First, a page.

Nigeria targets maritime economy with seaport projects

View of the Lekki Deepsea Port commissioned in January 2023 within the Lagos Free Zone. Picture: Lekki Deep Sea Port LFTZ Enterprise Ltd

Nigeria has approved seaport development projects in three states of the country’s southern region as part of push to expand port infrastructure and services that will boost revenue in Africa’s biggest economy.

The Federal Executive Council’s approval will allow the development of the Ondo Multi-purpose Port in Ilaje, Ondo State; the expansion of Snake Island Terminal in Lagos State; and the expansion and development of Burutu Seaport in Delta State; all through public-private partnerships (PPP).

By 2030, Africa’s Blue Economy, a key priority area of the African Union’s Agenda 2063, is estimated to grow to $405 billion, generating 57 million jobs, according to the African Union.

For Nigeria, the development of seaports projects could strengthen its position as a major hub and gateway within Africa’s growing maritime economy.  

As the Nigeria Ports Authority confirmed the approval of seaport projects in the states of Ondo, Lagos and Delta, the Authority provided insights into what it means for Nigeria and development partners.

Ondo Deep Sea Project

The Ondo State Government, along with its partners, incorporated the Special Purpose Vehicle (SPV) Port of Ondo Development Limited to design, finance, operate, maintain, and transfer the Ondo Multi-Purpose Deep Sea Port at a total project cost of $1.48 billion. It’ll be fully funded by the proponent for a concession period of 50 years.

Projected revenues accruing to the Federal Government are expected run into $50 billion in royalties and other fees in marine services, while the proponent is expected to receive USD $2.6 billion in profits throughout the concession tenor.

The Ondo Deep Sea Project will be developed in two phases.

Snake Island Port

According to the Nigeria Ports Authority, this project would expand the existing port facility from the current single berth to 4 terminals with 3 km of quay, 7 ship berths, and 11 barge berths, with 6 to 13.5 meters of the draft on a total area of 90 hectares. It would comprise container, bulk, and multipurpose (general cargo/RoRo) terminals.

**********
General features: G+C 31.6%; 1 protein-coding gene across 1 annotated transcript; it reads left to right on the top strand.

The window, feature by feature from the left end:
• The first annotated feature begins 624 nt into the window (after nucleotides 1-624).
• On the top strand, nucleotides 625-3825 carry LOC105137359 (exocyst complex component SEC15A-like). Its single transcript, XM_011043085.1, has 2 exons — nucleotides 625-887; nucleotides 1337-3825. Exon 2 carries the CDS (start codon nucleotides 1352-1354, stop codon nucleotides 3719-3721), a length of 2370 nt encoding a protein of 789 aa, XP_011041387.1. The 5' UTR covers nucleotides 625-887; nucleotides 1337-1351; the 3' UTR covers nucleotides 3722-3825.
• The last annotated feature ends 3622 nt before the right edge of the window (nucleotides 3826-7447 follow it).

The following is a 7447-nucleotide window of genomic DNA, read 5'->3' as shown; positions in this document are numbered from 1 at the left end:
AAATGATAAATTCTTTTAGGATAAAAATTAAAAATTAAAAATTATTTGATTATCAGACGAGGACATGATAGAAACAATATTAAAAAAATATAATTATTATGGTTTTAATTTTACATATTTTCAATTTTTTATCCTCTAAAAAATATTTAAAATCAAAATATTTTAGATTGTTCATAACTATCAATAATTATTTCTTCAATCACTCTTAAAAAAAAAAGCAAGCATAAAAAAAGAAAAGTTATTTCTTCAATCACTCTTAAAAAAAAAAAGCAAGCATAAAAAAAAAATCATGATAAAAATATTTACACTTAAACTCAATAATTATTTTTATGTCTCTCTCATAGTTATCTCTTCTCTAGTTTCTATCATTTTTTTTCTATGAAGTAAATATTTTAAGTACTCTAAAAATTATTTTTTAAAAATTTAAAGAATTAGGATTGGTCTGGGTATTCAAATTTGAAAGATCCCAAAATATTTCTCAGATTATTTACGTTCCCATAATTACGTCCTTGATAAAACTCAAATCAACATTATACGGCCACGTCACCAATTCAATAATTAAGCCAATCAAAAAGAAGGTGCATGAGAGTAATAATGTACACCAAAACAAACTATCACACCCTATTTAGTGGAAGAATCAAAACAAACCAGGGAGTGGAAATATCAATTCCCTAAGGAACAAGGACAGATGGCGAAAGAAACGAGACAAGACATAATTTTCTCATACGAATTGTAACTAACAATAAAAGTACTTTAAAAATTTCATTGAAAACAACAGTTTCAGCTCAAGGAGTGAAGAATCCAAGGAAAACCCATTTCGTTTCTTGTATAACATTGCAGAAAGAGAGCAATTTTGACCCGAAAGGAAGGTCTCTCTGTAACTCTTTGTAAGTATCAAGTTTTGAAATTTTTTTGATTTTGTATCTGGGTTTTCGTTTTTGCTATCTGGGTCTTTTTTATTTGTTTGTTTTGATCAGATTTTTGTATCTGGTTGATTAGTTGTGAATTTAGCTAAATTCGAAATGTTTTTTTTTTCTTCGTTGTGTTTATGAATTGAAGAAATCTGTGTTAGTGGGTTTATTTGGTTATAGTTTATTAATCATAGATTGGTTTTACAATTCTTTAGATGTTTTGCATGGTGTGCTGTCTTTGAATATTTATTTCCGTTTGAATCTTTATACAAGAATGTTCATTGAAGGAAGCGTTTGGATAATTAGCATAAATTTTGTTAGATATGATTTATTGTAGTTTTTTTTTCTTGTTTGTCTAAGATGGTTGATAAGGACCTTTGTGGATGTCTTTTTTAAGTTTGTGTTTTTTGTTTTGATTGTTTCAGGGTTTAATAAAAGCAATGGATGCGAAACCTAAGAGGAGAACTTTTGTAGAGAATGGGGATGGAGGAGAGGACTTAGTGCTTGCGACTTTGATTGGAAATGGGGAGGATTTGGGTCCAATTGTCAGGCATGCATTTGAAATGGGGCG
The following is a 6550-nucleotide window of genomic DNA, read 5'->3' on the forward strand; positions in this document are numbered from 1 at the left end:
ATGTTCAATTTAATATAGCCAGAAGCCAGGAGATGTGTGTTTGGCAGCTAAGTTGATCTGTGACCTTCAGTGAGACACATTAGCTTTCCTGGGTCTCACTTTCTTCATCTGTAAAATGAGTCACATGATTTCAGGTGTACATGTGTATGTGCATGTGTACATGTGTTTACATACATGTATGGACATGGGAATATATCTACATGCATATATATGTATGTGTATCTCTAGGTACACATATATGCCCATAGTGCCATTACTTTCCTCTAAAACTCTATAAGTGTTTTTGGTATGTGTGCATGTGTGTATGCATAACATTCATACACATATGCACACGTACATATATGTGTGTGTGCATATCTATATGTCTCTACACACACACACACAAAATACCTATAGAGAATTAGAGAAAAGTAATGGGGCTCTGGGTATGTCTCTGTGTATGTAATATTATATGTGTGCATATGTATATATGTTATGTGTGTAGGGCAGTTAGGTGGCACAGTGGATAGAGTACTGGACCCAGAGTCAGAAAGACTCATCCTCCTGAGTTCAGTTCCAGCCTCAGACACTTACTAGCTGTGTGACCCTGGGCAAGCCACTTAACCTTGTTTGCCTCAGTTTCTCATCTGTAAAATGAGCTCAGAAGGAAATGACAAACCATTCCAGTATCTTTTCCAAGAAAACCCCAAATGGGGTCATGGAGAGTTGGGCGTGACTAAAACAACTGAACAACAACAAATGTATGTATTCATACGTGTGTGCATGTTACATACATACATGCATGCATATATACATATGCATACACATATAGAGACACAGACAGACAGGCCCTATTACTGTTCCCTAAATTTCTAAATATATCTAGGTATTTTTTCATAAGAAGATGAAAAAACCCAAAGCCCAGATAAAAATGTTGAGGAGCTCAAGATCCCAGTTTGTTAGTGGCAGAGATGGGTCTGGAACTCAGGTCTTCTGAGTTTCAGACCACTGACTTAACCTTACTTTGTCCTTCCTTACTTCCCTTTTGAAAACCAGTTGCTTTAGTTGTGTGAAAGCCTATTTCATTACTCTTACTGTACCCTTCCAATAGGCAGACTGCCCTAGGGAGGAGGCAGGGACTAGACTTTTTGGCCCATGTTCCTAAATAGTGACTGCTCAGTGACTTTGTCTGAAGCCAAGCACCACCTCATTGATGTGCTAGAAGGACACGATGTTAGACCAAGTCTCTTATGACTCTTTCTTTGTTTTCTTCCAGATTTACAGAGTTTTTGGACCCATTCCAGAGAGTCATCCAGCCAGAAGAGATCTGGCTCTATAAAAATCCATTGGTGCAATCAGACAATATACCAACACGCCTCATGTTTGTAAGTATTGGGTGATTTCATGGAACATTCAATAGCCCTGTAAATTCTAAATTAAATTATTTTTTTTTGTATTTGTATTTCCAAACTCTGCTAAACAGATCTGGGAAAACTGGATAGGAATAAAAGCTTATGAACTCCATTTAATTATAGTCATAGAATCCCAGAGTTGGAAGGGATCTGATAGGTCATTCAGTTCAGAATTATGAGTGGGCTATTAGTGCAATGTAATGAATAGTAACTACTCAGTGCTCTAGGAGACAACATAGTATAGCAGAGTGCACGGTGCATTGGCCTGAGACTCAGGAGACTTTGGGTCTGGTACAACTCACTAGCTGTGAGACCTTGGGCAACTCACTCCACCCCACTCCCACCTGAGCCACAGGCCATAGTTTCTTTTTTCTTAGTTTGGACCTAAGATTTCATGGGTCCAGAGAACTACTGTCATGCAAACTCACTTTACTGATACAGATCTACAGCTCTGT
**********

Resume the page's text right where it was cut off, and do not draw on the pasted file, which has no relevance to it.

The Snake Island Port facility, located within the Snake Island Integrated Free Zone (SIIFZ), would be expanded at a total cost of $974.1 million for a concession period of 45 years.

Projected revenues accruing to the Federal Government stand at $18 billion in royalties and marine services, while the proponent is expected to receive $5.23 billion in profits throughout the concession tenor.

Burutu Port Project

The Burutu Port project in Delta State, proposed by Messrs. Akewa Colmar Services Ltd., has been conceptualized as a mining, inland transportation, logistics base, operating as a transshipment hub for the provision of other port services in western and central Africa.

As part of the project, the old port at Burutu will undergo rehabilitation while a greenfield port, proposed for Agge in Delta State, would be developed. The project is estimated to cost $1.2 billion for a concession period of 40 years.

Projected revenues accruing to the Federal Government stand at $125 billion in royalties and marine services, while the proponent is expected to earn $9 billion in profits throughout the concession tenor. The project will be developed in three phases.

Revamping ports infrastructure for growth and development

“These projects are the results of the Federal Government’s drive, through the Federal Ministry of Transportation (FMT) and the Nigerian Ports Authority (NPA), to improve port services, increase revenues, and take pressure off the existing ports and critical infrastructure,” the NPA said in a statement, adding the Infrastructure Concession Regulatory Commission (ICRC) have issued Certificates of Compliance to the port projects.

Many of Nigeria’s existing seaports, inherited from the colonial administration, have struggled to function efficiently over the years. But the country is ramping up investments to reverse the trend. At the beginning of this year, Nigeria commissioned the Lekki Deep Seaport, next to the Dangote Refinery, on the east of Lagos. The port, which is the largest in Nigeria, is expected to end cargo congestion in Lagos and cut waiting times offshore.

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